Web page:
So if you consider me your partner, welcome him as you would welcome me. If he has wronged you in any way, or owes you anything, charge that to my account. I, Paul, am writing this with my own hand: I will repay it. I say nothing about your owing me even your own self. Yes, brother, let me have this benefit from you in the Lord! Refresh my heart in Christ. Confident of your obedience, I am writing to you, knowing that you will do even more than I say.

One thing more—prepare a guest room for me, for I am hoping through your prayers to be restored to you.

Epaphras, my fellow prisoner in Christ Jesus, sends greetings to you, and so do Mark, Aristarchus, Demas, and Luke, my fellow workers.

The grace of the Lord Jesus Christ be with your spirit.

Observation – a key step in preparing a Bible study

Check out this video to get some practical advice on how to go about observing the Bible text when you are studying the Bible!

Who is Bart Ehrman? & What is he saying/writing?

You may have heard of Bart Ehrman. He labors in academic New Testament scholarship. He has also waded into pop culture to make his skepticism about the New Testament known. People who call into question the reliability of Scripture will often cite him. How good are his arguments?

Hat tip to Wintery Knight for highlighting a podcast from Stand to Reason (look for Michael Kruger on Bart Ehrman’s claim we can’t trust the Holy Week Gospel accounts, Apr 01, 2016) that gives a good summary of Ehrman, his personal story, the arguments he is making, and what are the weaknesses of his views.

Old Testament from 35,000 Feet-Megiddo (Part A)

Why was Israel such a “big deal” in its day?

Location, location, location … it was on the trading routes of the major powers of the region!

 

2-3 July 2016 What is Mark’s Gospel?

Upcoming event of Bible study training and talks on special topics including Hebraic and Graeco-Roman perspectives of Mark, Genesis and genetics, and Jesus’ teachings on marriage and divorce.

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Interpretation – Huh, horns? Appreciating the metaphor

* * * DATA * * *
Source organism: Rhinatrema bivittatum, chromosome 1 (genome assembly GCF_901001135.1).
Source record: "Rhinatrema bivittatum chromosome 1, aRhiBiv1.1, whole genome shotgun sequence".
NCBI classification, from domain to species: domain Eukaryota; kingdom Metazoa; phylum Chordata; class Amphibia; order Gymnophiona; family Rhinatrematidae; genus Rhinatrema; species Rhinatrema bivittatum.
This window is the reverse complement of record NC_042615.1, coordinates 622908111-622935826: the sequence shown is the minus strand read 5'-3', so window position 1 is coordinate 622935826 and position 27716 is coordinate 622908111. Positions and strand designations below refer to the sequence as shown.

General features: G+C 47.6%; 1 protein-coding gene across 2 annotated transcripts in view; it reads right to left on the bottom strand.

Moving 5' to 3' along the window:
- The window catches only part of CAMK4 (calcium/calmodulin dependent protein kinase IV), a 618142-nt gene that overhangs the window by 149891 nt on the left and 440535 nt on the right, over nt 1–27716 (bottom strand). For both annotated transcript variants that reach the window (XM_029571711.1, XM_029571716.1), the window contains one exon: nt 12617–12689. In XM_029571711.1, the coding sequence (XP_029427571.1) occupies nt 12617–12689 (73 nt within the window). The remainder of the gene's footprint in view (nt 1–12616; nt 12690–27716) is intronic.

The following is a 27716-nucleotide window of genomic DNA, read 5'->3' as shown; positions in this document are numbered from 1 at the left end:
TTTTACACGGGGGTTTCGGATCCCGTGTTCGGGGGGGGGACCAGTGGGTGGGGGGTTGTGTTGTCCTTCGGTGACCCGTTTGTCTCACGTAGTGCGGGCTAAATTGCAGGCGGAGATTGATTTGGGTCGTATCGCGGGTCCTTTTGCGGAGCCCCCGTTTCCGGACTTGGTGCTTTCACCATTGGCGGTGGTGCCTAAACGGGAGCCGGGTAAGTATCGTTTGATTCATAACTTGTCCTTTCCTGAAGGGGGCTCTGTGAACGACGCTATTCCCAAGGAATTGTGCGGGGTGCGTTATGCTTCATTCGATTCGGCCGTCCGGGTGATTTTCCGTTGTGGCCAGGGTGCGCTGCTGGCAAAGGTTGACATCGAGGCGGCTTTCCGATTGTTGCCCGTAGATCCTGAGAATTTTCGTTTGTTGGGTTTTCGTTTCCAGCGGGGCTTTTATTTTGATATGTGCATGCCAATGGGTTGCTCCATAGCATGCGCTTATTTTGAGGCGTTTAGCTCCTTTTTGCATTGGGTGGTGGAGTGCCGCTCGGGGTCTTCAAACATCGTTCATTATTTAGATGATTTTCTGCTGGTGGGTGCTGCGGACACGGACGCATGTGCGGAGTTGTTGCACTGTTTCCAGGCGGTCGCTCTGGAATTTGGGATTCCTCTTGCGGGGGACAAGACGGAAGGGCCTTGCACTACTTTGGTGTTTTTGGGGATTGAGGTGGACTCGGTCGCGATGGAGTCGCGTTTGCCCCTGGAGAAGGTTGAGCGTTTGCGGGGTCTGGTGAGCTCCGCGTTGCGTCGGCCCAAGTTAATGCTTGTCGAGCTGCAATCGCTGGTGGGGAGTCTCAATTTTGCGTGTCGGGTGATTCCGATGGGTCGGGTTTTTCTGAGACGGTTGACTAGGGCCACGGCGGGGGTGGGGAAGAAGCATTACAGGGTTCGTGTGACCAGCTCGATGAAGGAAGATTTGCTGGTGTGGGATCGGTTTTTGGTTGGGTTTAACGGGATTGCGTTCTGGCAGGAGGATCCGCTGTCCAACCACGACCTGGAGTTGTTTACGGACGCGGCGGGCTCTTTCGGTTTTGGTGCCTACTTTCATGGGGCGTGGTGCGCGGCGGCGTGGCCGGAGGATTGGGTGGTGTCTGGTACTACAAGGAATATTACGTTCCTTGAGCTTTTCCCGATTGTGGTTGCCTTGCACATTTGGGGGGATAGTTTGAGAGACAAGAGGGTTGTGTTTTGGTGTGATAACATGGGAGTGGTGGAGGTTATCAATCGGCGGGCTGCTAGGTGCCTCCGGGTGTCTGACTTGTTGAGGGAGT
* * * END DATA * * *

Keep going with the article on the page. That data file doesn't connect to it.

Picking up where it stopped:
Recently was reading Psalm 75 and came across “horn(s)” four times in the passage and wondered what is that all about?

vv. 4-5

I say to the boastful, ‘Do not boast,’
    and to the wicked, ‘Do not lift up your horn;
do not lift up your horn on high,
    or speak with haughty neck.’”

v. 10

All the horns of the wicked I will cut off,
    but the horns of the righteous shall be lifted up.

The Psalm is clearly about the reality that God is the Judge and that is explicitly stated in v. 7 but what are the horns all about?

This is a case where we need a reference work to give us a window into the Ancient Near East usage of metaphors. I turned to Bible Background Commentary – Old Testament and on p. 541 it said, “See the comment on ‘horn’ in the sidebar on common metaphors in Psalms.” Thus, I turned to that item on p. 514 where there was a paragraph on how horns were used in the iconography of the Ancient Near East. For instance, deities were often portrayed as having horns emanating from their crowns. Thus, the bottom line is that horns are used as a symbol for power.

Plug that into the Psalm and it makes sense! God, the judge, will cut down the power of the wicked and vindicate the power of the righteous.

An ibex in the Negev desert.
image source: https://upload.wikimedia.org/wikipedia/commons/thumb/7/75/Nubian_Ibex_in_Negev.JPG/320px-Nubian_Ibex_in_Negev.JPG